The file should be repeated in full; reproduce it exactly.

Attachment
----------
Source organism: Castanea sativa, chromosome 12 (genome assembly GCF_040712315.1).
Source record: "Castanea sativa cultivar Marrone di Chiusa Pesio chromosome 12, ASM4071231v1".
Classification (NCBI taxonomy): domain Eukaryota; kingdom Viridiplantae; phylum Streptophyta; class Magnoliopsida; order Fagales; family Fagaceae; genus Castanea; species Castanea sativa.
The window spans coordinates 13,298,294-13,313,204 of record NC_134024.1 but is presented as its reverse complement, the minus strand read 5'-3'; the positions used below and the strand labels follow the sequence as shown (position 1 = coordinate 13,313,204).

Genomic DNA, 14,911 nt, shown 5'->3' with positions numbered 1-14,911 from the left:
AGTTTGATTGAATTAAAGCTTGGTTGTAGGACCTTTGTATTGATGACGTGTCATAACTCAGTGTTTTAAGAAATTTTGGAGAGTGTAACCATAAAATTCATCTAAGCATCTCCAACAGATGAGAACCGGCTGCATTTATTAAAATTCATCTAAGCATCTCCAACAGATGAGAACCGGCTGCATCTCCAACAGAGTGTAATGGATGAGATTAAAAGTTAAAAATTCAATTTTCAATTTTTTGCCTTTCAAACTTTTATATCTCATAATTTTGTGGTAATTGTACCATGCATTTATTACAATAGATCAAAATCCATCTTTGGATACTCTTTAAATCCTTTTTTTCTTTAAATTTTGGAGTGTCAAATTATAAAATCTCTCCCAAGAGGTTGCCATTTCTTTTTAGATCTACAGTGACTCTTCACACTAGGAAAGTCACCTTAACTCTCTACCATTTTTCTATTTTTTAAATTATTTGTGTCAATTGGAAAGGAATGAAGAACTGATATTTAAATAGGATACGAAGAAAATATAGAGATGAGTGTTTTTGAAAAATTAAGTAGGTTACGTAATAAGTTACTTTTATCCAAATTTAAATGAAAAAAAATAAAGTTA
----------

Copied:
Source organism: Castanea sativa, chromosome 12 (genome assembly GCF_040712315.1).
Source record: "Castanea sativa cultivar Marrone di Chiusa Pesio chromosome 12, ASM4071231v1".
Classification (NCBI taxonomy): domain Eukaryota; kingdom Viridiplantae; phylum Streptophyta; class Magnoliopsida; order Fagales; family Fagaceae; genus Castanea; species Castanea sativa.
The window spans coordinates 13,298,294-13,313,204 of record NC_134024.1 but is presented as its reverse complement, the minus strand read 5'-3'; the positions used below and the strand labels follow the sequence as shown (position 1 = coordinate 13,313,204).

Genomic DNA, 14,911 nt, shown 5'->3' with positions numbered 1-14,911 from the left:
AGTTTGATTGAATTAAAGCTTGGTTGTAGGACCTTTGTATTGATGACGTGTCATAACTCAGTGTTTTAAGAAATTTTGGAGAGTGTAACCATAAAATTCATCTAAGCATCTCCAACAGATGAGAACCGGCTGCATTTATTAAAATTCATCTAAGCATCTCCAACAGATGAGAACCGGCTGCATCTCCAACAGAGTGTAATGGATGAGATTAAAAGTTAAAAATTCAATTTTCAATTTTTTGCCTTTCAAACTTTTATATCTCATAATTTTGTGGTAATTGTACCATGCATTTATTACAATAGATCAAAATCCATCTTTGGATACTCTTTAAATCCTTTTTTTCTTTAAATTTTGGAGTGTCAAATTATAAAATCTCTCCCAAGAGGTTGCCATTTCTTTTTAGATCTACAGTGACTCTTCACACTAGGAAAGTCACCTTAACTCTCTACCATTTTTCTATTTTTTAAATTATTTGTGTCAATTGGAAAGGAATGAAGAACTGATATTTAAATAGGATACGAAGAAAATATAGAGATGAGTGTTTTTGAAAAATTAAGTAGGTTACGTAATAAGTTACTTTTATCCAAATTTAAATGAAAAAAAATAAAGTTA